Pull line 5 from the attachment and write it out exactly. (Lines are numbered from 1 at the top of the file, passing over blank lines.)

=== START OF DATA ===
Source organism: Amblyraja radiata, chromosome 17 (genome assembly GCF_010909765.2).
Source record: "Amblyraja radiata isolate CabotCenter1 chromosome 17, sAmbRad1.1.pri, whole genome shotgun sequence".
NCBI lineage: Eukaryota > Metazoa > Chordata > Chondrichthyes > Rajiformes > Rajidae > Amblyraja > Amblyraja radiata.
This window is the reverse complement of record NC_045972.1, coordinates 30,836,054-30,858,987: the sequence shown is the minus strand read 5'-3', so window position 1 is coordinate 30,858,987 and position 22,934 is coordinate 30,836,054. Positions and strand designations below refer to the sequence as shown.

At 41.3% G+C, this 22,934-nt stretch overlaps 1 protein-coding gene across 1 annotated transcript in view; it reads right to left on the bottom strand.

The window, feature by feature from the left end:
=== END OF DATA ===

At 41.3% G+C, this 22,934-nt stretch overlaps 1 protein-coding gene across 1 annotated transcript in view; it reads right to left on the bottom strand.